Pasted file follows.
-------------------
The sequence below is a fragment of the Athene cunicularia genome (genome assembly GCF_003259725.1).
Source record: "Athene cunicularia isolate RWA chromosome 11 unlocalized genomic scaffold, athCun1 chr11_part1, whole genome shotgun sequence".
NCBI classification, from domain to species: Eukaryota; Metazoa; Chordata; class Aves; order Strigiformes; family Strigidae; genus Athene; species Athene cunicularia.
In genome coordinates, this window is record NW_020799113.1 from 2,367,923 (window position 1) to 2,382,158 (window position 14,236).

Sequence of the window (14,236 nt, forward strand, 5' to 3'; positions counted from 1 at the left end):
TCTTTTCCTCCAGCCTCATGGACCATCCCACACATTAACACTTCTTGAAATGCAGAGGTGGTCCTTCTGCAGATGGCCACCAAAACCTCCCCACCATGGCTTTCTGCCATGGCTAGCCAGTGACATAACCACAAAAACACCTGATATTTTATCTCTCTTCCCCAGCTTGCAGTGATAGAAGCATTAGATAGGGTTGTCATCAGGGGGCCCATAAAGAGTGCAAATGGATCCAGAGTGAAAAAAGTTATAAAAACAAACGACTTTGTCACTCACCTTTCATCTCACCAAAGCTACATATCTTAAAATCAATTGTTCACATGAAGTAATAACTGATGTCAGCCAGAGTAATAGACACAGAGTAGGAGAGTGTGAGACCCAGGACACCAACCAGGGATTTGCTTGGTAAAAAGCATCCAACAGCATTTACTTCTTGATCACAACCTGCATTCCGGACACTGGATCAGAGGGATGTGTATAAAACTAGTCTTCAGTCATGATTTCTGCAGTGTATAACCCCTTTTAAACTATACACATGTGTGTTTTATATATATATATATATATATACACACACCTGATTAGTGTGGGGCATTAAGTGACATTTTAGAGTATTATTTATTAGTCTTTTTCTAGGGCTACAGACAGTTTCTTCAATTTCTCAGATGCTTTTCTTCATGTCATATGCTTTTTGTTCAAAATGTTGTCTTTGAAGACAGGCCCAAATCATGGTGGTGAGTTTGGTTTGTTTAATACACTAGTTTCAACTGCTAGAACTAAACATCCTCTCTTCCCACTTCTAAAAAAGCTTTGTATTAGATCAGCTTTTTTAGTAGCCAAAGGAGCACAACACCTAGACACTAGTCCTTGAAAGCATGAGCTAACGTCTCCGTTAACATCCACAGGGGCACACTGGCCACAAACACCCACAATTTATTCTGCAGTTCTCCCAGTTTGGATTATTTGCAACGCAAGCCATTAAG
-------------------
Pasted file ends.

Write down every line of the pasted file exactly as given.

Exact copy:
The sequence below is a fragment of the Athene cunicularia genome (genome assembly GCF_003259725.1).
Source record: "Athene cunicularia isolate RWA chromosome 11 unlocalized genomic scaffold, athCun1 chr11_part1, whole genome shotgun sequence".
NCBI classification, from domain to species: Eukaryota; Metazoa; Chordata; class Aves; order Strigiformes; family Strigidae; genus Athene; species Athene cunicularia.
In genome coordinates, this window is record NW_020799113.1 from 2,367,923 (window position 1) to 2,382,158 (window position 14,236).

Sequence of the window (14,236 nt, forward strand, 5' to 3'; positions counted from 1 at the left end):
TCTTTTCCTCCAGCCTCATGGACCATCCCACACATTAACACTTCTTGAAATGCAGAGGTGGTCCTTCTGCAGATGGCCACCAAAACCTCCCCACCATGGCTTTCTGCCATGGCTAGCCAGTGACATAACCACAAAAACACCTGATATTTTATCTCTCTTCCCCAGCTTGCAGTGATAGAAGCATTAGATAGGGTTGTCATCAGGGGGCCCATAAAGAGTGCAAATGGATCCAGAGTGAAAAAAGTTATAAAAACAAACGACTTTGTCACTCACCTTTCATCTCACCAAAGCTACATATCTTAAAATCAATTGTTCACATGAAGTAATAACTGATGTCAGCCAGAGTAATAGACACAGAGTAGGAGAGTGTGAGACCCAGGACACCAACCAGGGATTTGCTTGGTAAAAAGCATCCAACAGCATTTACTTCTTGATCACAACCTGCATTCCGGACACTGGATCAGAGGGATGTGTATAAAACTAGTCTTCAGTCATGATTTCTGCAGTGTATAACCCCTTTTAAACTATACACATGTGTGTTTTATATATATATATATATATATACACACACCTGATTAGTGTGGGGCATTAAGTGACATTTTAGAGTATTATTTATTAGTCTTTTTCTAGGGCTACAGACAGTTTCTTCAATTTCTCAGATGCTTTTCTTCATGTCATATGCTTTTTGTTCAAAATGTTGTCTTTGAAGACAGGCCCAAATCATGGTGGTGAGTTTGGTTTGTTTAATACACTAGTTTCAACTGCTAGAACTAAACATCCTCTCTTCCCACTTCTAAAAAAGCTTTGTATTAGATCAGCTTTTTTAGTAGCCAAAGGAGCACAACACCTAGACACTAGTCCTTGAAAGCATGAGCTAACGTCTCCGTTAACATCCACAGGGGCACACTGGCCACAAACACCCACAATTTATTCTGCAGTTCTCCCAGTTTGGATTATTTGCAACGCAAGCCATTAAG